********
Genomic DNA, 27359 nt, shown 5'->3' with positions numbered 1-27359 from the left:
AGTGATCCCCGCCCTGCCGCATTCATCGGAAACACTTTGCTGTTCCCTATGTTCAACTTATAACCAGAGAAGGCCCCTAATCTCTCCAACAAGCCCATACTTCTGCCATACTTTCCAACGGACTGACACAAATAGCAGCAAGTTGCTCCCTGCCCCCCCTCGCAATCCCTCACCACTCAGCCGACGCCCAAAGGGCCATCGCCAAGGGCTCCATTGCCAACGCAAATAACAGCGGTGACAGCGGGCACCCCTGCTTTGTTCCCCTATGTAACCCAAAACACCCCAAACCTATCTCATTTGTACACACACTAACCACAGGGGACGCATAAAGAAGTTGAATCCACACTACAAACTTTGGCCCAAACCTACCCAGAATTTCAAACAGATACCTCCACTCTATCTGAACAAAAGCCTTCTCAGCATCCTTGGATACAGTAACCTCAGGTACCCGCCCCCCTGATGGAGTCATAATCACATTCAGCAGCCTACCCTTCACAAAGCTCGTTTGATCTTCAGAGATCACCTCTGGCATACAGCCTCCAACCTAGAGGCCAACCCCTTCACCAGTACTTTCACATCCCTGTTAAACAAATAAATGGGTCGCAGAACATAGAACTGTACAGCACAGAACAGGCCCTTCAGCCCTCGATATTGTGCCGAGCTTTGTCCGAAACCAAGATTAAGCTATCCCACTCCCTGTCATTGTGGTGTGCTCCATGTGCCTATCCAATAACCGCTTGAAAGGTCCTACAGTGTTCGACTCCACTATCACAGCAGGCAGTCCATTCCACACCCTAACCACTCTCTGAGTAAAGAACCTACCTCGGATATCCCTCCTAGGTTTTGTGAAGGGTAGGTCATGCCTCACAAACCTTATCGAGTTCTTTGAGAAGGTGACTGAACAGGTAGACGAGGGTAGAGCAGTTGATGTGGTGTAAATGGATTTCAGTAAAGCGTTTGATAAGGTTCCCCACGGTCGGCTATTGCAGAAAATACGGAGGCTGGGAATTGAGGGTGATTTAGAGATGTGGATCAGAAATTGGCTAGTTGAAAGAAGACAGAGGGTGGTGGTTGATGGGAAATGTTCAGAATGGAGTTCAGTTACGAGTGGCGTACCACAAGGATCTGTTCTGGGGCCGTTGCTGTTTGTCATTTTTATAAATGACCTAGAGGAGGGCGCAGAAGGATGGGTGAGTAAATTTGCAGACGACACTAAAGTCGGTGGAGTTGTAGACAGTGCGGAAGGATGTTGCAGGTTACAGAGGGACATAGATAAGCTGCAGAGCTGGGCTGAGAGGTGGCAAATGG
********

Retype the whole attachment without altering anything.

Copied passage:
Genomic DNA, 27359 nt, shown 5'->3' with positions numbered 1-27359 from the left:
AGTGATCCCCGCCCTGCCGCATTCATCGGAAACACTTTGCTGTTCCCTATGTTCAACTTATAACCAGAGAAGGCCCCTAATCTCTCCAACAAGCCCATACTTCTGCCATACTTTCCAACGGACTGACACAAATAGCAGCAAGTTGCTCCCTGCCCCCCCTCGCAATCCCTCACCACTCAGCCGACGCCCAAAGGGCCATCGCCAAGGGCTCCATTGCCAACGCAAATAACAGCGGTGACAGCGGGCACCCCTGCTTTGTTCCCCTATGTAACCCAAAACACCCCAAACCTATCTCATTTGTACACACACTAACCACAGGGGACGCATAAAGAAGTTGAATCCACACTACAAACTTTGGCCCAAACCTACCCAGAATTTCAAACAGATACCTCCACTCTATCTGAACAAAAGCCTTCTCAGCATCCTTGGATACAGTAACCTCAGGTACCCGCCCCCCTGATGGAGTCATAATCACATTCAGCAGCCTACCCTTCACAAAGCTCGTTTGATCTTCAGAGATCACCTCTGGCATACAGCCTCCAACCTAGAGGCCAACCCCTTCACCAGTACTTTCACATCCCTGTTAAACAAATAAATGGGTCGCAGAACATAGAACTGTACAGCACAGAACAGGCCCTTCAGCCCTCGATATTGTGCCGAGCTTTGTCCGAAACCAAGATTAAGCTATCCCACTCCCTGTCATTGTGGTGTGCTCCATGTGCCTATCCAATAACCGCTTGAAAGGTCCTACAGTGTTCGACTCCACTATCACAGCAGGCAGTCCATTCCACACCCTAACCACTCTCTGAGTAAAGAACCTACCTCGGATATCCCTCCTAGGTTTTGTGAAGGGTAGGTCATGCCTCACAAACCTTATCGAGTTCTTTGAGAAGGTGACTGAACAGGTAGACGAGGGTAGAGCAGTTGATGTGGTGTAAATGGATTTCAGTAAAGCGTTTGATAAGGTTCCCCACGGTCGGCTATTGCAGAAAATACGGAGGCTGGGAATTGAGGGTGATTTAGAGATGTGGATCAGAAATTGGCTAGTTGAAAGAAGACAGAGGGTGGTGGTTGATGGGAAATGTTCAGAATGGAGTTCAGTTACGAGTGGCGTACCACAAGGATCTGTTCTGGGGCCGTTGCTGTTTGTCATTTTTATAAATGACCTAGAGGAGGGCGCAGAAGGATGGGTGAGTAAATTTGCAGACGACACTAAAGTCGGTGGAGTTGTAGACAGTGCGGAAGGATGTTGCAGGTTACAGAGGGACATAGATAAGCTGCAGAGCTGGGCTGAGAGGTGGCAAATGG